Another week with no market-moving news, and bond traders still in the cheerful state they call "death watch," waiting for the Fed’s formal launch of the second round of quantitative easing (call it QE2) on Nov. 3.

Why the anxiety over something that’s supposed to be good news? A lot of money has been bet on lower rates to come, but that wagering has already driven rates down.

If there is anything disappointing in the Fed’s announcement (magnitude, duration, objective) … thus life ends for wrong-side traders.

The New York Fed’s Bill Dudley: "The momentum of recovery has slowed … the current situation is wholly unsatisfactory." Dudley pointed to steady deceleration from 2009’s 3.25 percent U.S. gross domestic product gains to 2.75 percent in early 2010 and, "most likely … even slower …"

Another week with no market-moving news, and bond traders still in the cheerful state they call "death watch," waiting for the Fed’s formal launch of the second round of quantitative easing (call it QE2) on Nov. 3.

Why the anxiety over something that’s supposed to be good news? A lot of money has been bet on lower rates to come, but that wagering has already driven rates down.

If there is anything disappointing in the Fed’s announcement (magnitude, duration, objective) … thus life ends for wrong-side traders.

The New York Fed’s Bill Dudley: "The momentum of recovery has slowed … the current situation is wholly unsatisfactory." Dudley pointed to steady deceleration from 2009’s 3.25 percent U.S. gross domestic product gains to 2.75 percent in early 2010 and, "most likely … even slower …"

As we stumble through this unprecedented predicament, there is a model for success, or at least how to try to succeed. And, no, it’s not one of Harvard University economist Kenneth Rogoff’s mini-fables of financial crisis in Liechtenstein or Upper Volta in 1882.

(Rogoff’s book, "This Time Is Different," leaves me cold, in part because it misses wrong-headed government efforts that made the crises worse, and includes too many economies the size of phone booths.)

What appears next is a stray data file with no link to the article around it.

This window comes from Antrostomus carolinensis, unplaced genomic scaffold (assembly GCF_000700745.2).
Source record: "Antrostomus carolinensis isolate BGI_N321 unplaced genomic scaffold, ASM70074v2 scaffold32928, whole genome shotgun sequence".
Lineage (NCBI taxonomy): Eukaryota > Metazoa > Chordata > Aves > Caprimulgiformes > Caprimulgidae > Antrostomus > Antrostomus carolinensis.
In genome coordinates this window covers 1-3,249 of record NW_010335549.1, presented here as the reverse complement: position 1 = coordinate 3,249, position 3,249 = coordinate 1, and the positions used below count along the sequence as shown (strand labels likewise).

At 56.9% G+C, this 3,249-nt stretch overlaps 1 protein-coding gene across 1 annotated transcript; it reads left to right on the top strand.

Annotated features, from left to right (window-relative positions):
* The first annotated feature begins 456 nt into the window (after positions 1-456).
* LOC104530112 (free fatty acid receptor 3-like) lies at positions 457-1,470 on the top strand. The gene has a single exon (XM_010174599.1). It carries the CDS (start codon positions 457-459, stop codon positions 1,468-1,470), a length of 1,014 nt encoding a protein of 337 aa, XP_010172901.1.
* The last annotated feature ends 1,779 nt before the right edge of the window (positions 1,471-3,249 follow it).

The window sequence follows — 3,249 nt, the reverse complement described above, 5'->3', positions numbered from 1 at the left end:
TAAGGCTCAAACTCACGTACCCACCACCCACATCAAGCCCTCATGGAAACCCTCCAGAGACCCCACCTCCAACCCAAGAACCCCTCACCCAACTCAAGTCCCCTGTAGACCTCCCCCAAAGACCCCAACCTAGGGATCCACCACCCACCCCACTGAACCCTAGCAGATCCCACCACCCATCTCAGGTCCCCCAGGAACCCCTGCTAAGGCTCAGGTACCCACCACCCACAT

The one place not missing a step: the United Kingdom. See below:

1. Flood the financial system with cash. The U.S. got that far.

2. Devalue your currency. At the onset of disaster, the U.K. knocked down the value of the pound almost 25 percent, from a value of $1.95 in U.S. dollars to $1.50, making exports more competitive and discouraging imports. After three years, the U.S. may be getting around to it.

3. Recapitalize your banks. Banks without capital are useless, smelly bloats that can neither write off bad debt nor make new loans. The U.S. injected TARP (Troubled Asset Relief Program) cash as capital, then had no clue what to do as partial owners, then let them pay back TARP (which the weak could not afford), and now banks still sit with inadequate capital and bellies full of rotting toxics. The U.K. held its nose and got the job done.

4. As capital provider, instruct bankers reluctant to lend: "Make loans, or we’ll find someone who will." You mean, make more loans that will go bad? "If you don’t make new loans, they will all go bad." The U.S. has failed completely; the U.K. got it right in ’08.

5. Begin quantitative easing, buying your own sovereign debt, and ignore inflation risk. The U.K. has done so since 2008 despite near-3 percent inflation, and continuously — no "go-stop-go" as here in 2010.

Then the hard part.

6. Get your spending in line with your tax revenue. Ignore the spend-now, tax-later lefty-Keynesian drunks. Start by cutting excessive promises to spend in the far future, which does no immediate economic harm, and walk the cuts back toward the present.

Brave, new, young Prime Minister David Cameron announced the overriding rule: "Four pounds in spending cuts for every pound in tax increases."

And now the details: Chop all branches of the military by 40,000 (to a total smaller than the U.S. Marines), and cut equipment and aircraft, and mothball one of two new aircraft carriers; cleave 490,000 employees from public payrolls (in a nation one-fifth our size), slash the Royal Family, the Olympics, National Health Service, Foreign Office, BBC … everything.

Borrowed to the brink of ruin? Balance the budget by 2015. It’s not done, but it’s under way. Not some "3 percent of GDP" perma-deficit, the pitiful U.S. target.

The Brits are a hard lot, accustomed to collective belt-tightening: After World War I, during the Depression, in World War II, and worse after it … there wasn’t much to eat, and it was as cold indoors as out.

We pride ourselves on pull-together and know-how, but that was our grandparents. We can’t even talk a good game. We pretend.

As a kid, when it was time to get a tooth filled, or for stitches, or to scrub a skinned knee, my Okie Dad looked into my frightened eyes, squinted his, gritted his teeth, and growled to give me brave words to say to myself, whenever in need for the rest of my life: "How tough … are you?"

If we find the will, the U.K. is the way.

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